Asymptomatic Spread is Rare

Asymptomatic Spread is Rare

(Image credit: Photo by Jill Burrow from Pexels)

Asymptomatic spread?

Asymptomatic spread is nothing to be afraid of, it’s rare and in many proofs, non-existent.

The following is from

Keep in mind asymptomatic spread is the primary reason we’re told to wear masks “just in case you’re an asymptomatic spreader”…

study released in Nov. 2020 conducted in Wuhan, China, and published in the respected scientific journal Nature, reports that asymptomatic persons who have tested positive for Covid-19 do not pass on the infection to others.

December 2020: A meta-analysis of 54 studies with 77,758 participants finds household secondary attack rate (chance an infected person will infect one or more people at home) is 18% if the index case is symptomatic and 0.7% if asymptomatic.

Dr. Maria Van Kerkhove, head of WHO’s emerging diseases and zoonosis unit, said It still appears to be rare that a asymptomatic individual actually transmits onward.  She said it was “rare” 3 times. The next day, due to political pressure, the WHO stepped back from her statement but did not contradict it.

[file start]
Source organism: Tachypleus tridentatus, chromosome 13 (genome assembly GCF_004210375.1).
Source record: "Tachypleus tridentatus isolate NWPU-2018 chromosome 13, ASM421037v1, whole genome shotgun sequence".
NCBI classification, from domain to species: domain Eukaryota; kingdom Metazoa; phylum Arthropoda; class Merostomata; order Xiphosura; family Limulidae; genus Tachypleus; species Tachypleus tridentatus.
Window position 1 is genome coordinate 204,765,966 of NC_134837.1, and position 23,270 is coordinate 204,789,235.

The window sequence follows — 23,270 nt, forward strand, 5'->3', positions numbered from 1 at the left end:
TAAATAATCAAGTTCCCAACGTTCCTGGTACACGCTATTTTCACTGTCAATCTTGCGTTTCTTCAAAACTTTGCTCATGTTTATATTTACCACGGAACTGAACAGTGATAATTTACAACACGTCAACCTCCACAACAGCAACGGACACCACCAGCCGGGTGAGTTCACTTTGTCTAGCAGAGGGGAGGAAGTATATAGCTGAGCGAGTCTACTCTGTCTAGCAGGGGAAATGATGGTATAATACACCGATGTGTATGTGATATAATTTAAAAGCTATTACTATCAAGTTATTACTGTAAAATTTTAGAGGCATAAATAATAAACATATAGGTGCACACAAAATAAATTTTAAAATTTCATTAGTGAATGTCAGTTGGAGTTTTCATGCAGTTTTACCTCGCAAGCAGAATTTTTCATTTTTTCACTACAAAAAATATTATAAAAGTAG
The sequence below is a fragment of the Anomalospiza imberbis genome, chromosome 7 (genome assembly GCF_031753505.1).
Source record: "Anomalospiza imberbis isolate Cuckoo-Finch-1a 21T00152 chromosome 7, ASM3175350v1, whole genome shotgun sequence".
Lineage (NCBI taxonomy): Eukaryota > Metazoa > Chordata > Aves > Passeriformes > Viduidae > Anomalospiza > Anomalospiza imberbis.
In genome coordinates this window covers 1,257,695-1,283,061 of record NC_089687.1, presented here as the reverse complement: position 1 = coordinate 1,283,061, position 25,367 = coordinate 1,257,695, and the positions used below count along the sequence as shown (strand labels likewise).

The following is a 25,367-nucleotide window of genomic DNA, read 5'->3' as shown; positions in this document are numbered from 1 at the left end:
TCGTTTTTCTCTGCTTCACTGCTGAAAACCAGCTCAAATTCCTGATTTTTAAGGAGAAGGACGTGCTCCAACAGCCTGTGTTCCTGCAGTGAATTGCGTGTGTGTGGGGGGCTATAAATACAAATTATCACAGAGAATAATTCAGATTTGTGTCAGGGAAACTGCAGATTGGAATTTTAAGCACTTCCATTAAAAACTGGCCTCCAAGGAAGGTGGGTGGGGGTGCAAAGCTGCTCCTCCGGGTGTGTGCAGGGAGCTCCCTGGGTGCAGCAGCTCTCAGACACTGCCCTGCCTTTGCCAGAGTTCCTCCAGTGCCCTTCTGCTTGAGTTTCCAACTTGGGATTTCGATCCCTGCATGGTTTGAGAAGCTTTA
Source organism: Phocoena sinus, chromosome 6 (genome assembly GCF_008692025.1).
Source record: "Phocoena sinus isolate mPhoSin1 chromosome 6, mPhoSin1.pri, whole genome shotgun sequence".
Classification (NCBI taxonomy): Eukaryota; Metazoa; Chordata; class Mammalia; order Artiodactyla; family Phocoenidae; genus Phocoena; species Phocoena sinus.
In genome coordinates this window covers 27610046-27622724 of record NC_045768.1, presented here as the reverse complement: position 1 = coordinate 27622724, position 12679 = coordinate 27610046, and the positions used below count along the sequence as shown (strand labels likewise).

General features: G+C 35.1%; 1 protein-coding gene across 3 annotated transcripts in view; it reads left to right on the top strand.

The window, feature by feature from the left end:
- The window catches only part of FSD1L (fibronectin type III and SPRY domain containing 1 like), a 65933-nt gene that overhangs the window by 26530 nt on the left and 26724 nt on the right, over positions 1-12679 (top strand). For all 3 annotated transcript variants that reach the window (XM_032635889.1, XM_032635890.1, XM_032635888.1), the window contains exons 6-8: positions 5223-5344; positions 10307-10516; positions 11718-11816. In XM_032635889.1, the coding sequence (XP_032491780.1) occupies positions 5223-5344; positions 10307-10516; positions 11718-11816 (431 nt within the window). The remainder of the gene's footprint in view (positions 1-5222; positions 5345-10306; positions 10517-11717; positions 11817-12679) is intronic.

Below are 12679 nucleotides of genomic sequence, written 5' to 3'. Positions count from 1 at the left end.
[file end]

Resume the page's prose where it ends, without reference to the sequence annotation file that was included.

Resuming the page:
Dr. Fauci early in the pandemic had this to say about asymptomatic spread: “ all the history of respiratory born viruses of any type, asymptomatic transmission has never been the driver of outbreaks…

The World Health Organization reported on four individual studies that found between 0% and 2.2% of people with asymptomatic infection infected anyone else. They conclude: “…individuals without symptoms are less likely to transmit the virus than those who develop symptoms.”

This study stated: “…transmission capacity from asymptomatic cases was limited. This supports the view of the World Health Organization that asymptomatic cases were not the major drivers of the overall epidemic dynamics.”

In this study, the researchers exposed an asymptomatic covid19 positive individual to 455 uninfected and tracked the infection rate. Of those 455, 0 became infected.

This study states“While asymptomatic individuals can transmit the infection, their relative degree of infectiousness seems to be limited.”

This study concluded: “Currently, there is no clear evidence that COVID-19 asymptomatic persons can transmit SARS-CoV-2”